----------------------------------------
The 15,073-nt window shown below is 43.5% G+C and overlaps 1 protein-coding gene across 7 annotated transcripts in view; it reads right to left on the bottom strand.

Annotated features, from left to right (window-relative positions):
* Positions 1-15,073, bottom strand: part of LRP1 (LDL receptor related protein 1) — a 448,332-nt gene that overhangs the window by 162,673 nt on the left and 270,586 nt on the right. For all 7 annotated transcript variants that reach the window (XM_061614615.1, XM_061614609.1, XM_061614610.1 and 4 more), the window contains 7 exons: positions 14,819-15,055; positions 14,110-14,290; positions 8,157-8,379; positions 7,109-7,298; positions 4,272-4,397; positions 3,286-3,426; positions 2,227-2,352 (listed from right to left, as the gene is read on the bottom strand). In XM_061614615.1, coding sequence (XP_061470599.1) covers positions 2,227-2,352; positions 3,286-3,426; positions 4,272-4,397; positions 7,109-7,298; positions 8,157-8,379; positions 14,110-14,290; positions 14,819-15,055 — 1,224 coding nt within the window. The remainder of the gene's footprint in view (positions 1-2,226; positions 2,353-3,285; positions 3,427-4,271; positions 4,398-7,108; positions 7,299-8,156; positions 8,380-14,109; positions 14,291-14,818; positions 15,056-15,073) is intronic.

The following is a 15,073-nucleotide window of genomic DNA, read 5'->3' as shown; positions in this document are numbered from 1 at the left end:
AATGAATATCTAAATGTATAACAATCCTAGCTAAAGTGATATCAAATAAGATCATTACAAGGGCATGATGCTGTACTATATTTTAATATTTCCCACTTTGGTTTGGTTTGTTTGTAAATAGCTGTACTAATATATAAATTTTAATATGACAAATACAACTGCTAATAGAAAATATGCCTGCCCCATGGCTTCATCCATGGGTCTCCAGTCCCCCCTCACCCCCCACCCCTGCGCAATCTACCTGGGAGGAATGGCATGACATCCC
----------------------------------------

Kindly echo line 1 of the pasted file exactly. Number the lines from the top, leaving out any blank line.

The 15,073-nt window shown below is 43.5% G+C and overlaps 1 protein-coding gene across 7 annotated transcripts in view; it reads right to left on the bottom strand.